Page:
Remains believed to be those of 15 Americans missing in action from the Korean War will be repatriated Saturday, Korea time, in a formal ceremony at Pyongyang, North Korea.
This is the largest number of remains recovered in one operation since this joint recovery work began in North Korea in 1996.
The remains will be flown on a U.S. Air Force aircraft from Pyongyang to Yokota Air Base, Japan, escorted by a uniformed U.S. honor guard. A United Nations Command (UNC) repatriation ceremony will be held in Yokota, then the remains will be flown to Hickam Air Force Base, Hawaii. Following a U.S. Pacific Command ceremony there, they will be transferred to the U.S. Army Central Identification Laboratory, Hawaii (CILHI) for forensic examination and positive identification.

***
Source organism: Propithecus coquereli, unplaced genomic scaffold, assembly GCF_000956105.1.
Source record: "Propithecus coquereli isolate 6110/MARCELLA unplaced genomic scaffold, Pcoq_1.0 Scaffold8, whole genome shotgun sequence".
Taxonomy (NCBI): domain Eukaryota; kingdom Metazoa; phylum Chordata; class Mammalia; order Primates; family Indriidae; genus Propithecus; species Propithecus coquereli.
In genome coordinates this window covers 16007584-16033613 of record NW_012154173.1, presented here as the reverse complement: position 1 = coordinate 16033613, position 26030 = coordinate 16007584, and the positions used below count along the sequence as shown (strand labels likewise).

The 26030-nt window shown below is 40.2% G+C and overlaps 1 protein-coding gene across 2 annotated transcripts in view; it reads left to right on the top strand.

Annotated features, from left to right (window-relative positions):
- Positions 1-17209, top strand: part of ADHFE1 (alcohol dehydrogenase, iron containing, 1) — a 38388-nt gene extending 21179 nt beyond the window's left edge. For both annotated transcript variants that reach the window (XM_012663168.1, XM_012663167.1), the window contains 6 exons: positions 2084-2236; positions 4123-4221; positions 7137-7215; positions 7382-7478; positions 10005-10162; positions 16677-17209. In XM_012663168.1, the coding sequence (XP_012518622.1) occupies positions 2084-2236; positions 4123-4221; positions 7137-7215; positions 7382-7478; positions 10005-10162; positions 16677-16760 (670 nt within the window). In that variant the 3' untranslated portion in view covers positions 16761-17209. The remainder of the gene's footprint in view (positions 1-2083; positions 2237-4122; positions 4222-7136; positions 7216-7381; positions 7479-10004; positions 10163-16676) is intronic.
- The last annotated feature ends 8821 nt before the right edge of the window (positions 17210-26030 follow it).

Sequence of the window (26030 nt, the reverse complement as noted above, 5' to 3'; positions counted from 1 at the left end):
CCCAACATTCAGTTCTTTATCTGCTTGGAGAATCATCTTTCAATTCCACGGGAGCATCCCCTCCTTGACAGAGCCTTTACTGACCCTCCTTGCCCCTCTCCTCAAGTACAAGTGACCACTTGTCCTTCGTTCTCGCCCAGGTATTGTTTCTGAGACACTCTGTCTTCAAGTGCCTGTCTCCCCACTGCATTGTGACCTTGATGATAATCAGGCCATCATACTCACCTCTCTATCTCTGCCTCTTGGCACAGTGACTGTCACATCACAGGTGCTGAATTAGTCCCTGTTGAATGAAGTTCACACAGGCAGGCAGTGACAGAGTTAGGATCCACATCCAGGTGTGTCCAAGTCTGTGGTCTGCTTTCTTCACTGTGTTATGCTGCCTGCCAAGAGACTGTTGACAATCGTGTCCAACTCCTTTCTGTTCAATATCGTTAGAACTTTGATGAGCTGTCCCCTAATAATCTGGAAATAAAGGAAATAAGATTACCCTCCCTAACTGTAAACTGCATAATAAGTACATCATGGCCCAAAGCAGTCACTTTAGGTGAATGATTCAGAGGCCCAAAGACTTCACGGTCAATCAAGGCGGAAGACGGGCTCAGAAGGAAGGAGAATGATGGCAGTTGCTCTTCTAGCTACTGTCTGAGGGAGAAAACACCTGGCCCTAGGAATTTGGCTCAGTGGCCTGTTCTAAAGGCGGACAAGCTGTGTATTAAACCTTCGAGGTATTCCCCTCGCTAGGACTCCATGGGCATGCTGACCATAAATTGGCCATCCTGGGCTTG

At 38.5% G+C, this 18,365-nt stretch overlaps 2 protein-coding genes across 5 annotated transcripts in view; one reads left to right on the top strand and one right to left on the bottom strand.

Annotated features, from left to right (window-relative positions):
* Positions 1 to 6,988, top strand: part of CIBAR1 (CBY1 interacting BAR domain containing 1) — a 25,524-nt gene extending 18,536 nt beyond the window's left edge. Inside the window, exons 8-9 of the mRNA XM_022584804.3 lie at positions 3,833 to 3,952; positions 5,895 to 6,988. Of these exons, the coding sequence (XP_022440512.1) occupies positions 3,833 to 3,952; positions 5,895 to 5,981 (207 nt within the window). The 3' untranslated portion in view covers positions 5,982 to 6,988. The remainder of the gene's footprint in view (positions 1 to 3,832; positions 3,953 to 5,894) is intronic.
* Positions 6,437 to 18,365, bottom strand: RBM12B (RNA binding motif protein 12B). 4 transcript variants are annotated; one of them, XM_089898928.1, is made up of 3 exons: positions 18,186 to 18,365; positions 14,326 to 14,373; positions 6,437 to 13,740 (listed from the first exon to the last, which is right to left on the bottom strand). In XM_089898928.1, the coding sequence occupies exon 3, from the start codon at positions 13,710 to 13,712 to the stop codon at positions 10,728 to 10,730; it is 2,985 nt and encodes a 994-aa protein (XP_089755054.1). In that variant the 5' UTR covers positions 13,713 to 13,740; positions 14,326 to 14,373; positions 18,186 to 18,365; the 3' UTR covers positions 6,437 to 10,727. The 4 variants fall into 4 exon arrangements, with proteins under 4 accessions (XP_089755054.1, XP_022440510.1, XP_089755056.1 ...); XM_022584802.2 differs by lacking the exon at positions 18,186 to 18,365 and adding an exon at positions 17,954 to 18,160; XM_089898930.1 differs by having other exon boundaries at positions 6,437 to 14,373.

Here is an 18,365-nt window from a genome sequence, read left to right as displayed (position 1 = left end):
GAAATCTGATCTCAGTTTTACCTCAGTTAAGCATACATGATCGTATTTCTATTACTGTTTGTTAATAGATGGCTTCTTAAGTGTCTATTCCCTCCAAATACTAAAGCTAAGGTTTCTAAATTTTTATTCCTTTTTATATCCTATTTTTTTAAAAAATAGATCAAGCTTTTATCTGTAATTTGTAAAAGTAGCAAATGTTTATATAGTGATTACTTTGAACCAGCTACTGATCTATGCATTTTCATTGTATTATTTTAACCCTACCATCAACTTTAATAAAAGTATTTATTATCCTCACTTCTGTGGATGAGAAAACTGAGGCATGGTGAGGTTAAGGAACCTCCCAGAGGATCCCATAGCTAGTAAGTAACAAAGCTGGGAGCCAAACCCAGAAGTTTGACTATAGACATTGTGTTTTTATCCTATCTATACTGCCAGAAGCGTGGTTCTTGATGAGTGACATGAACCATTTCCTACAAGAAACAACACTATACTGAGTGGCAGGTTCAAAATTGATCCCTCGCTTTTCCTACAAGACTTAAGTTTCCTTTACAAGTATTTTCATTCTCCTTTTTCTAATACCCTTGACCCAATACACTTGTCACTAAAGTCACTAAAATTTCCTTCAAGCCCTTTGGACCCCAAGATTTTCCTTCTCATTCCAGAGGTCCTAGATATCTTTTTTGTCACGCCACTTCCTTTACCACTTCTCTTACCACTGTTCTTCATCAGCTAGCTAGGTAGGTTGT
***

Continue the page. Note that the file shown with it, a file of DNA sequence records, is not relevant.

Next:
A joint U.S.-North Korean investigation team recovered the remains from former battlefields in the North Korean counties of Unsan and Kujang, approximately 60 miles north of Pyongyang. The 20-person U.S. team is composed primarily of specialists from CILHI.
This recovery operation is the 16th in North Korea since 1996. One more is scheduled for this year, and is set to conclude on Veterans Day, Nov. 11, 2000. Joint U.S. - North Korean teams have recovered 50 sets of remains so far this year, and 92 since the joint operations began. Five of these have been positively identified, while many others are in the final stages of the forensic identification process.
Of the 88,000 U.S. servicemembers missing in action from all conflicts, more than 8,100 are from the Korean War.